Serviceable without being great, the audio could be a bit better, but given that the film is hardly an action-soundfest, it'll do. Just. Annoyingly, the subtitles don't match up with the vocals. Again, another reason to buy the Dark Sky version.
Extra Features
Pretty close to bugger all, basically – another reason to buy the Dark Sky version. There's a trailer (which tells you nothing about the film) and a slideshow. That's all, y'all.
The Verdict
Movie Score
Disc Score
Overall Score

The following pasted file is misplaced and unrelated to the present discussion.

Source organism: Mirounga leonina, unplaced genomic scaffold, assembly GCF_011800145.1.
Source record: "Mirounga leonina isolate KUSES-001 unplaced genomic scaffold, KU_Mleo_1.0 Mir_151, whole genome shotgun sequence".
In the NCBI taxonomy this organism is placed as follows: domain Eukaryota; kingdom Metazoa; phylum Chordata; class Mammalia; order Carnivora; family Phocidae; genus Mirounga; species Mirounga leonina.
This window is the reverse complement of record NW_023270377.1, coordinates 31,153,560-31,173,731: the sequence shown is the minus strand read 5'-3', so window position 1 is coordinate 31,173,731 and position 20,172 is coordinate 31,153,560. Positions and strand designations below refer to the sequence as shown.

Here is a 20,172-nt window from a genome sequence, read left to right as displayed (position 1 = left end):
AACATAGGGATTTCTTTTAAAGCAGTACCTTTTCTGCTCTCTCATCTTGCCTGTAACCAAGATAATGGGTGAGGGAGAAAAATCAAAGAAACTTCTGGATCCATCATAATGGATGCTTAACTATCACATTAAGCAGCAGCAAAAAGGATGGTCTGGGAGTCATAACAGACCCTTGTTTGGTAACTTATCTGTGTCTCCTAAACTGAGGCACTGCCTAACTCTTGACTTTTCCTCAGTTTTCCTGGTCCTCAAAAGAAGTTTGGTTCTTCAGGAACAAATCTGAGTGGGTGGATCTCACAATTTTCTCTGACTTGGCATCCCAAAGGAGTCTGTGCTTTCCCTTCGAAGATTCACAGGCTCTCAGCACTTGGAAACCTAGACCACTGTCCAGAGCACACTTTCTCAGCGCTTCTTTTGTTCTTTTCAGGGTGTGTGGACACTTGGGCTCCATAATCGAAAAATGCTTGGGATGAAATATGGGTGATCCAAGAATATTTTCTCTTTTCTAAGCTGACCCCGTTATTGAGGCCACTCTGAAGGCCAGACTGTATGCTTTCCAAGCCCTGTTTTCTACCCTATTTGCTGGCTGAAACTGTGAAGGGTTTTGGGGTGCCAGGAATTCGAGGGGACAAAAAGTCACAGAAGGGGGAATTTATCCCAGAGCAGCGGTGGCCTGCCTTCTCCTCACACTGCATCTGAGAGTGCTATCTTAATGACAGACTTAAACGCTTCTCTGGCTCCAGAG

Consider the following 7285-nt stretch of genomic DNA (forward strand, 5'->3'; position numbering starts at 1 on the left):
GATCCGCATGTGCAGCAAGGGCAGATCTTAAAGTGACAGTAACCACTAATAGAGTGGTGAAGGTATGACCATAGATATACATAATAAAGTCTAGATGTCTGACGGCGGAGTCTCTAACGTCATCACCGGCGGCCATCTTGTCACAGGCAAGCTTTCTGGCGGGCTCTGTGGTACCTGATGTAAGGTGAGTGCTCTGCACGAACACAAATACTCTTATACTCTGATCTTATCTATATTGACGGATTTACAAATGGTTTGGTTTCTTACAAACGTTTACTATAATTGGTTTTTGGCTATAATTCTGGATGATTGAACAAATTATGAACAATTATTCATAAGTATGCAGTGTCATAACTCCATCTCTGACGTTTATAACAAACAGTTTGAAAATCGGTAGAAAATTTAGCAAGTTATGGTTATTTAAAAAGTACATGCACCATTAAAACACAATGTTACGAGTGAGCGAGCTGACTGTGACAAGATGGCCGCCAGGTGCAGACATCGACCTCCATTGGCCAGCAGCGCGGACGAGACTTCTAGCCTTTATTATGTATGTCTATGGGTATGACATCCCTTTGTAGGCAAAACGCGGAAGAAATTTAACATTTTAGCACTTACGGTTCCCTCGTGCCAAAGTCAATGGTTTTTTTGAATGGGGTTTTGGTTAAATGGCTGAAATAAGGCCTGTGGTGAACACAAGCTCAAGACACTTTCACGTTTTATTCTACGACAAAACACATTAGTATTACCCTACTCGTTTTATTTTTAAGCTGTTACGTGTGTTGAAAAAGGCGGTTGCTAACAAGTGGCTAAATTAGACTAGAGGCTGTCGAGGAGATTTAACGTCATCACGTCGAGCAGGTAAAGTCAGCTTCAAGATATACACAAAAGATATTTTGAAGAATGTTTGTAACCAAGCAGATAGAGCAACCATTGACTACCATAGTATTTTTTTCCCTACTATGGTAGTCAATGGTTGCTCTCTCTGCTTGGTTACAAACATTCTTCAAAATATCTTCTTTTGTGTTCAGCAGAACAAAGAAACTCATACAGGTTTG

Possibly one of the hardest films of all-time to watch, Who Can Kill A Child? is also one of the best. It's not just a piece of exploitation tat (as I'm sure many would write it off to be), it's a film to make you think and reflect on. You will not be the same person after you watch it – that I will guarantee. If it doesn't move you, then you are quite possibly an inhuman monster. Stellar performances mixed with excellent direction make this a film that everyone should see, and a film that will do strange things to you. It really doesn't matter which version of this film you see, as this movie totally coruscates its audience in any fully uncut form, and is the kind of thing you must see, and the kind that really does sort the tourist from the purist.